The masquerades of Burkina

BURKINA FASO, ‘the land of Honourable men’ and women, is again in political turmoil following the return of soldiers last week. The country’s soldiers, like many in Africa, graduate from the Infantry School of Treachery. They earn their pips in the  admittedly,  difficult low intensity wars of the radio station where coups and counter coups are announced.

Our continent has had  a handful of Field Marshalls, and they mainly come from these wars that test their battle experience. They also turned out to be some of the most brutal men in history. There was the ex-Lance Corporal, Joseph Mobutu Sese Seko Kuku Ngbedu Waza Banga who became Zairean Head of State on November 25, 1965.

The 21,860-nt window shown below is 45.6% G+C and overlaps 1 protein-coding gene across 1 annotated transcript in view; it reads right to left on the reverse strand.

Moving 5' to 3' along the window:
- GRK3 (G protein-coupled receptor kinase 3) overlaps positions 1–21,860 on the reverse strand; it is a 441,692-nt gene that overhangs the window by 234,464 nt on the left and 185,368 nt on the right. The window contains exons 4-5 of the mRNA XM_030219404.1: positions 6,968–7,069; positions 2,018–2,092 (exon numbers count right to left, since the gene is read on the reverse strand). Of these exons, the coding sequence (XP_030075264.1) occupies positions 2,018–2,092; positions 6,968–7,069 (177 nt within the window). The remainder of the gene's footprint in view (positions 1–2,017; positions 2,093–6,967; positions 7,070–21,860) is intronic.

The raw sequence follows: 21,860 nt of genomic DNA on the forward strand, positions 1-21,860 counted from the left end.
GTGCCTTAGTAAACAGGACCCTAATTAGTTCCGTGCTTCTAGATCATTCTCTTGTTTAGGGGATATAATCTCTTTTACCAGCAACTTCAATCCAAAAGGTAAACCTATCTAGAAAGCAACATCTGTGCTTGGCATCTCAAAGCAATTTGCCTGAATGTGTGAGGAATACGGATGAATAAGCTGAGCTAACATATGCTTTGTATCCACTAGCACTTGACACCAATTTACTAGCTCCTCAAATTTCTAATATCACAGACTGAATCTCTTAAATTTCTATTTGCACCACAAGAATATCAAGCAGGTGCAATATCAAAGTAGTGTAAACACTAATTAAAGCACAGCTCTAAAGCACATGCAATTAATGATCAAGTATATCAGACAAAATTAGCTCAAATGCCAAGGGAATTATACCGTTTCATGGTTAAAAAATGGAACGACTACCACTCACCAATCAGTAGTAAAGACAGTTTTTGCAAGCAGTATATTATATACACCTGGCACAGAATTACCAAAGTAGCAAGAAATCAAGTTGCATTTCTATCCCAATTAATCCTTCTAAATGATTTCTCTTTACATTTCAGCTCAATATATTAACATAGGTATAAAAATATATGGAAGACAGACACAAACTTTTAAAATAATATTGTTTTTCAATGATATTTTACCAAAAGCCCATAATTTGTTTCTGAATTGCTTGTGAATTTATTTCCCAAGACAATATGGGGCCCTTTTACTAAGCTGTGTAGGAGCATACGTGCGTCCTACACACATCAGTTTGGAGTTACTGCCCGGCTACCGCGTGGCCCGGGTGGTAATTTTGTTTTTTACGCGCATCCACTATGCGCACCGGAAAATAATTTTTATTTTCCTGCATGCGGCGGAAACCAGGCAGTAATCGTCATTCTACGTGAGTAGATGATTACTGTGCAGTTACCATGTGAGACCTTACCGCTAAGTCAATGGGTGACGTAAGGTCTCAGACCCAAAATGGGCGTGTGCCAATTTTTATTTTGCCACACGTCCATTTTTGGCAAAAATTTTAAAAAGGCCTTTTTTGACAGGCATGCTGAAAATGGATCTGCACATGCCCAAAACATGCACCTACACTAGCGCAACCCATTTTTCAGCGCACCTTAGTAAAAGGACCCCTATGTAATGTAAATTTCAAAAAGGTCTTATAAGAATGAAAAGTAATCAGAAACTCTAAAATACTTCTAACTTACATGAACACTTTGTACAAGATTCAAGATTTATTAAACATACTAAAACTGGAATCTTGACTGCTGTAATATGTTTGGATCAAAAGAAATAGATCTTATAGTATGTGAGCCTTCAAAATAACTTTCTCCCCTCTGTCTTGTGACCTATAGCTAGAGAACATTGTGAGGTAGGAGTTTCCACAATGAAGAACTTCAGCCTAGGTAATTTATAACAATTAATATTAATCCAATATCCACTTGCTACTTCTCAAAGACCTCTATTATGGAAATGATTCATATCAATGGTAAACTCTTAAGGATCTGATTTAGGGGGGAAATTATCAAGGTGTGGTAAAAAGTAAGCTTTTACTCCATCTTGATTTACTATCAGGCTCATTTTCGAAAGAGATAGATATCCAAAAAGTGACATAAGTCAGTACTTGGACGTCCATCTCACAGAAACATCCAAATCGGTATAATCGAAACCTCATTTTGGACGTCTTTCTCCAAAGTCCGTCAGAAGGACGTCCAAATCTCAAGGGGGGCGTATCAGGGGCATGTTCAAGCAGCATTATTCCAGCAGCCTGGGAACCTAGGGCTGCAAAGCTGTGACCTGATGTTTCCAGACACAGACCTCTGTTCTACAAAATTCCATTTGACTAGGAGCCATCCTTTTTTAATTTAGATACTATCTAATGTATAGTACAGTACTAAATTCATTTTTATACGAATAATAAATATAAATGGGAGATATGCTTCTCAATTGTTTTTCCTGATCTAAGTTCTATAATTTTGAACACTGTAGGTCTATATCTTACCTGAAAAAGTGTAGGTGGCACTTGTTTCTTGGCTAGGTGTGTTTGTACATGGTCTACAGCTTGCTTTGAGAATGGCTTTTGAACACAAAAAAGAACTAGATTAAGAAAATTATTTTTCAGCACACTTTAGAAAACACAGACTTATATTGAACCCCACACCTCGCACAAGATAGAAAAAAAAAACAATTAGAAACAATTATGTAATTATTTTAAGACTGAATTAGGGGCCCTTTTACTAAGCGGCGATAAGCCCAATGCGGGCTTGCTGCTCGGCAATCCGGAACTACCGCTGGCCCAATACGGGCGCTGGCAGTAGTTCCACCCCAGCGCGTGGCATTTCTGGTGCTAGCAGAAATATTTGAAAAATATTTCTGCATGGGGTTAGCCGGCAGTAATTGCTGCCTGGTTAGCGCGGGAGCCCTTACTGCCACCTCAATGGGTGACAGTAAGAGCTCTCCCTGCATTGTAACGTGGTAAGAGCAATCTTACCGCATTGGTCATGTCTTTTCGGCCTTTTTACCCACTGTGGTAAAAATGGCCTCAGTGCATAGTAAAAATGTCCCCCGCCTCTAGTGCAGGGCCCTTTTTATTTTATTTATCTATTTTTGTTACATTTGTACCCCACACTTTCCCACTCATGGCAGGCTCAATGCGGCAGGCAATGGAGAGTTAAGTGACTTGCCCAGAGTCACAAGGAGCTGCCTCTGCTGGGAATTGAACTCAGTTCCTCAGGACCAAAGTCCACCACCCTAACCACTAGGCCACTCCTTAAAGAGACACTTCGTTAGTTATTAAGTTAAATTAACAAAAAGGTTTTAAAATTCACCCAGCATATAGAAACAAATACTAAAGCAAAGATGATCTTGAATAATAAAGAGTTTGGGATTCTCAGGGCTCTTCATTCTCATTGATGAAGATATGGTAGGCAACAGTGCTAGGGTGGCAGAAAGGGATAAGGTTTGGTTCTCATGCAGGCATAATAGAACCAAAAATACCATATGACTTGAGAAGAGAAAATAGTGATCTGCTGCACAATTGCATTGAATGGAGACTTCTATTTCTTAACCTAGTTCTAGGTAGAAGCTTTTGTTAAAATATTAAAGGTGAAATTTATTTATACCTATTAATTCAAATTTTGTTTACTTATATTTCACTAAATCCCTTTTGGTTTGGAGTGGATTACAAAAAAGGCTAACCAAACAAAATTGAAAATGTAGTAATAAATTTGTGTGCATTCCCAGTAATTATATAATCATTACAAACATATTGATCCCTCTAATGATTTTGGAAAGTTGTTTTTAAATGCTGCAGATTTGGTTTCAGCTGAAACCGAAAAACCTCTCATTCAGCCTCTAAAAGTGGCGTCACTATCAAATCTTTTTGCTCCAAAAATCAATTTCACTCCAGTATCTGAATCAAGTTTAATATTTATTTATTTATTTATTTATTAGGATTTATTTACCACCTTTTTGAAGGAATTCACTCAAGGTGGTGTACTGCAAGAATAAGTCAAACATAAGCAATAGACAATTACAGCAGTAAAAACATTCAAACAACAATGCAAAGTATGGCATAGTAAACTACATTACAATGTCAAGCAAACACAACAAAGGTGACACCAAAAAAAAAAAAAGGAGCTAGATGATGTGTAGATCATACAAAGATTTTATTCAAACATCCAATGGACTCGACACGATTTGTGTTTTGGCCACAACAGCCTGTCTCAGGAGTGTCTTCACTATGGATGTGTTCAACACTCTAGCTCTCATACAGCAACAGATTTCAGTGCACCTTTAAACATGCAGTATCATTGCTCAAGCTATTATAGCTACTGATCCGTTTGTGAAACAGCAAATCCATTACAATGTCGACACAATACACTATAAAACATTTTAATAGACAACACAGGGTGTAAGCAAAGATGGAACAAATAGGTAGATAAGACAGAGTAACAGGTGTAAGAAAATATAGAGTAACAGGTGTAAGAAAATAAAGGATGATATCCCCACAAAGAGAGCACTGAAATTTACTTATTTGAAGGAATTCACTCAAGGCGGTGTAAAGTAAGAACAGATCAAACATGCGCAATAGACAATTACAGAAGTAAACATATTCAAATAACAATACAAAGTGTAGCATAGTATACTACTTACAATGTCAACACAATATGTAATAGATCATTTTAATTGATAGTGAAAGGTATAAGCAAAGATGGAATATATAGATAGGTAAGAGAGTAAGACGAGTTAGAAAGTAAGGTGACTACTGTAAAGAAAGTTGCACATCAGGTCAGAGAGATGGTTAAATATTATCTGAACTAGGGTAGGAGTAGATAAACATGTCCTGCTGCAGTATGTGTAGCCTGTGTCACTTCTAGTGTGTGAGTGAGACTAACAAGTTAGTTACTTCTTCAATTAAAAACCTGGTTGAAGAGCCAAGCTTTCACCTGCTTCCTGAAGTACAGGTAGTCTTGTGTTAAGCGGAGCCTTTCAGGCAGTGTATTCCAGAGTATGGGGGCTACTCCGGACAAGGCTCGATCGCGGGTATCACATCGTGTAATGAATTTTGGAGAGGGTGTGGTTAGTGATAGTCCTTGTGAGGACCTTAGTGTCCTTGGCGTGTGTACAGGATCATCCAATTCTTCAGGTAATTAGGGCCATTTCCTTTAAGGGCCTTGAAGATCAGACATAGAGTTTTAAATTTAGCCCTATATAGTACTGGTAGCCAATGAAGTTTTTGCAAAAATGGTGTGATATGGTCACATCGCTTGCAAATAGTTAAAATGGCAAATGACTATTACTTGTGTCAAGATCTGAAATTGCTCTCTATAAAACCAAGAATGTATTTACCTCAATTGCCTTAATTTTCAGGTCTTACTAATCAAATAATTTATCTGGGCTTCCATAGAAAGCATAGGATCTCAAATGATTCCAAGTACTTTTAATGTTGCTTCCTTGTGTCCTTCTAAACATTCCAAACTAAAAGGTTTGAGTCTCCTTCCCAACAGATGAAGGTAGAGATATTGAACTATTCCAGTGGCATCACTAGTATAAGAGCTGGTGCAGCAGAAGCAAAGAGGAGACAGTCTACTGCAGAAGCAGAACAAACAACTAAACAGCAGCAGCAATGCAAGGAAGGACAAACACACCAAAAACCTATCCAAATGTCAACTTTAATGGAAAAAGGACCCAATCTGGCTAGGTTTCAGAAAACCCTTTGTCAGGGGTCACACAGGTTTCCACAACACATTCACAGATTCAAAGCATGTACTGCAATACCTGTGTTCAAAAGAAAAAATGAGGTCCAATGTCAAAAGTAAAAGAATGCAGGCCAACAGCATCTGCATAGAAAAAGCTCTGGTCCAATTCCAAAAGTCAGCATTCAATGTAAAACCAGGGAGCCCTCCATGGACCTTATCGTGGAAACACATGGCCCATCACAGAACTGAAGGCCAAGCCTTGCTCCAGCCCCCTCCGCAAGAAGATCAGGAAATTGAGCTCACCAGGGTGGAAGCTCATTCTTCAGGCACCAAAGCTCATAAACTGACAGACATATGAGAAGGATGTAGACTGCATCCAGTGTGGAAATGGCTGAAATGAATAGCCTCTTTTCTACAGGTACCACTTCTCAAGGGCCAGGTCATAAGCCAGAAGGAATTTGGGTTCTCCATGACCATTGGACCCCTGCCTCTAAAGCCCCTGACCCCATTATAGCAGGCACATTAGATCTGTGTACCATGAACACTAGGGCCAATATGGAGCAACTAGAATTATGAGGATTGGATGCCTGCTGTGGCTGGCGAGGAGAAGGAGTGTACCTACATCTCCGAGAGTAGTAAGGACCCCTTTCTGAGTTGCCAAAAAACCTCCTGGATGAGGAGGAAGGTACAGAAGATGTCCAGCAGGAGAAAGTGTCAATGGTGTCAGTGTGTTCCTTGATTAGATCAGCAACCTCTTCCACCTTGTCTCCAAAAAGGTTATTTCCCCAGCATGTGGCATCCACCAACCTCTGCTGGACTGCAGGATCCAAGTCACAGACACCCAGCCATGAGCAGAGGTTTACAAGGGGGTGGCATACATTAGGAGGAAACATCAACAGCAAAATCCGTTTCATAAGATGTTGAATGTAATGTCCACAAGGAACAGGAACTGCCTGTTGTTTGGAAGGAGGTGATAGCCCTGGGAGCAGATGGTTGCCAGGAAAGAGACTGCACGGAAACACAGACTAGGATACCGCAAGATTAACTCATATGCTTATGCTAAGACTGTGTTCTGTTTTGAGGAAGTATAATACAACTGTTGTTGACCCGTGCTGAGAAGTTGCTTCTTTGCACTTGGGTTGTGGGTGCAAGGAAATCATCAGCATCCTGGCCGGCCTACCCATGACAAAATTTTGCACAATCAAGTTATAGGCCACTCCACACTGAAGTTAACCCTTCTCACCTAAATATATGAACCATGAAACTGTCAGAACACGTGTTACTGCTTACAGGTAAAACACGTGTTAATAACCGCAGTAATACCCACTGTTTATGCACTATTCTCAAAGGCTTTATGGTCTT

The NCO,  Idi Amin Dada who seized power in Uganda on January 25, 1971. And, of course, Colonel Jean-Bedel Bokassa who took out his relative,  President David Dacko on December 31, 1965. Bokassa had the distinction of not only becoming a Field Marshall, but also Emperor.

The  neo-colonial military had ruled landlocked Burkina Faso in one form or another since the Colonel Sangoule Lamizana January 3, 1966 coup that toppled independence leader, Maurice Yameogo.

The Foreign Minister, Colonel Saye Zerbo took out Lamizana on November 24, 1980. What followed was a tragi-comedy that shows the dangers of forceful power take over.

That coup also revealed to the world, a young 31-year-old Army Captain, Thomas Sankara. Like we say in Nigeria, the white pap comes out of the black pot; it was from this anti- people military, the famous Sankara emerged.